In this section, we examine the wide diversity of microbial life. In each of the next four chapters, we shall discuss major structural and functional characteristics, and outline the main taxonomic divisions within each group. We shall also consider some specific examples, particularly with respect to their effect on humans. By way of introduction, however, we need to say something on the subject of the classification of microorganisms.
In any discussion on biological classification, it is impossible to avoid mentioning Linnaeus, the Swedish botanist who attempted to bring order to the naming of living things by giving each type a Latin name. He even gave himself one - his real name was Carl von Linne! It was Linnaeus who was responsible for introducing the binomial system of nomenclature, by which each organism was assigned a genus and a species. To give a few familiar examples, you and I are Homo sapiens, the fruit fly that has contributed so much to our understanding of genetics is Drosophila melanogaster, and, in the mi-crobial world, the bacterium responsible for causing anthrax is Bacillus anthracis. Note the following conventions, which apply to the naming of all living things (the naming of viruses is something of a special case, which we'll consider in Chapter 10):
• the generic (genus) name is always given a capital letter
• the specific (species) name is given a small letter
• the generic and specific name are italicised, or, if this isn't possible, underlined
The science of taxonomy involves not just naming organisms, but grouping them with other organisms that share common properties. In the early days, classification appeared relatively straightforward, with all living things apparently fitting into one of two kingdoms. To oversimplify the matter, if it ran around, it was an animal, if it was green and didn't, it was a plant! As our awareness of the microbial world developed, however, it was clear that such a scheme was not satisfactory to accommodate all life forms, and in the mid-19th century, Ernst Haeckel proposed a third kingdom, the Protista, to include the bacteria, fungi, protozoans and algae.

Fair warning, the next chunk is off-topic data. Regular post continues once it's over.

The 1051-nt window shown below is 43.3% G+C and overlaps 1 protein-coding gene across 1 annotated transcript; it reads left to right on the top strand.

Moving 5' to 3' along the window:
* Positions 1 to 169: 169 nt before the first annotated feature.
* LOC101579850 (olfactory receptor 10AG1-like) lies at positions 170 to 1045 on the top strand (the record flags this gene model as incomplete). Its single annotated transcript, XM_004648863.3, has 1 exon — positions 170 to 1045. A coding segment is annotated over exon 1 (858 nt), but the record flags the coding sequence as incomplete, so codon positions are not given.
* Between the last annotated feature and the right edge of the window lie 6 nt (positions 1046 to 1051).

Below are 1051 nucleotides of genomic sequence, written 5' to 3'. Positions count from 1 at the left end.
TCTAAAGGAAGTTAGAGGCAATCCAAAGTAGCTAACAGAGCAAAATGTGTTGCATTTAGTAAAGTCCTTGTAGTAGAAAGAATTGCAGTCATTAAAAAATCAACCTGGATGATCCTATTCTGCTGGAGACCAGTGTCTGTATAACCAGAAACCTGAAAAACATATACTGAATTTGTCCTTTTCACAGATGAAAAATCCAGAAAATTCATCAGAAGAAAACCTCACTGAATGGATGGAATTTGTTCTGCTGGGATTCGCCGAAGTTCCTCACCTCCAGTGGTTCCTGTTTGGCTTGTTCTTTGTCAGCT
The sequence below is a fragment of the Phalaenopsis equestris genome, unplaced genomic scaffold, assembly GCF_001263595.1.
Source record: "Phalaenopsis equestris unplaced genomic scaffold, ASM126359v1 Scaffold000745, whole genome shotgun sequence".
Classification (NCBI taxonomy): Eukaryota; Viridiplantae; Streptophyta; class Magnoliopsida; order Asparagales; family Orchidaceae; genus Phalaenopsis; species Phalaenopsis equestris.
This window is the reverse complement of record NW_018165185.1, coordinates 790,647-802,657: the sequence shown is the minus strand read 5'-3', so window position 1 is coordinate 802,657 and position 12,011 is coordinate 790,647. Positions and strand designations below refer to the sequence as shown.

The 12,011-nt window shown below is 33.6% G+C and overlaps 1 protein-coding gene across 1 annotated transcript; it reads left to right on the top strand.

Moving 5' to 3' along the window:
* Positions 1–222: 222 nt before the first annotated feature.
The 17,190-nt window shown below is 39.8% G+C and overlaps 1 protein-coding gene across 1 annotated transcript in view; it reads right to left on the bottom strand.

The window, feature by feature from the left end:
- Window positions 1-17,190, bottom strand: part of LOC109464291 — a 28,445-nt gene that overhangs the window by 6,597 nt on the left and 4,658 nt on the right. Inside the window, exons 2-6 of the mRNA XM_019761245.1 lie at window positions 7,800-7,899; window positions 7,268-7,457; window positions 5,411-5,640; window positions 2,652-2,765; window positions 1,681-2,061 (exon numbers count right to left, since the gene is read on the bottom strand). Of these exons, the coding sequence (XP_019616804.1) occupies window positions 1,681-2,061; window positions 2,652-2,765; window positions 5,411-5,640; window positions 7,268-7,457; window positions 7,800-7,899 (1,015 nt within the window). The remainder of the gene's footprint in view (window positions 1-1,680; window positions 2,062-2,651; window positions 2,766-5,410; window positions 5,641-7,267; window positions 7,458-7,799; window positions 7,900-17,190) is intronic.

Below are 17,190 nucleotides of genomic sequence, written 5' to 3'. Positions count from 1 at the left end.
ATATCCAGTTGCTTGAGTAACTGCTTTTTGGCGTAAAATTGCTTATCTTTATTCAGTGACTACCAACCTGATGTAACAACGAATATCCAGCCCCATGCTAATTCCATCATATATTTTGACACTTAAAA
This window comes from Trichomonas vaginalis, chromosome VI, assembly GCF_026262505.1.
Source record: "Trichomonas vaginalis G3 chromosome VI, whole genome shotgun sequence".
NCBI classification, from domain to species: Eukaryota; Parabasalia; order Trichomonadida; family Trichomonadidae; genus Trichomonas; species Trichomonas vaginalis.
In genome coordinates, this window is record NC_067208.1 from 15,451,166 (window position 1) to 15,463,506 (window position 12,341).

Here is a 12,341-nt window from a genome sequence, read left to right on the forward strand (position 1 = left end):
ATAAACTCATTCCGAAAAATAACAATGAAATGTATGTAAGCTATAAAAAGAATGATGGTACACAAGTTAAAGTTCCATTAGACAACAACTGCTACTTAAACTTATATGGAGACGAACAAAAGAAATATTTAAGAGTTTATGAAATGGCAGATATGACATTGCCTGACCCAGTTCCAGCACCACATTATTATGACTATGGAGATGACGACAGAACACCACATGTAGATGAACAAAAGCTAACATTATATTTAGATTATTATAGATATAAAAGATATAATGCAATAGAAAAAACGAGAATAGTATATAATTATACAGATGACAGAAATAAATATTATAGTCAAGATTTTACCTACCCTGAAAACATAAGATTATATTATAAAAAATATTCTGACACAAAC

In the 20th century, an increased focus on the cellular and molecular similarities and dissimilarities between organisms led to proposals for further refinements to the three-kingdom system. One of the most widely accepted of these has been the five-kingdom system proposed by Robert Whittaker in 1969 (Figure A1). Like some of its predecessors, this took into account the fundamental difference in cell structure between procaryotes and eucaryotes (Chapter 3), and so placed procaryotes (bacteria) in their own kingdom, the Monera, separate from single-celled eucaryotes. Another feature of Whittaker's scheme was to assign the Fungi to their own kingdom, largely on account of their distinctive mode of nutrition. Table A1 shows some of the characteristic features of each kingdom.
Molecular studies in the 1970s revealed that the Archaea differed from all other bacteria in their 16S rRNA sequences, as well as in their cell wall structure, membrane lipids
A taxon is a collection of related organisms grouped together for purposes of classification. Thus, genus, family, etc. are taxons.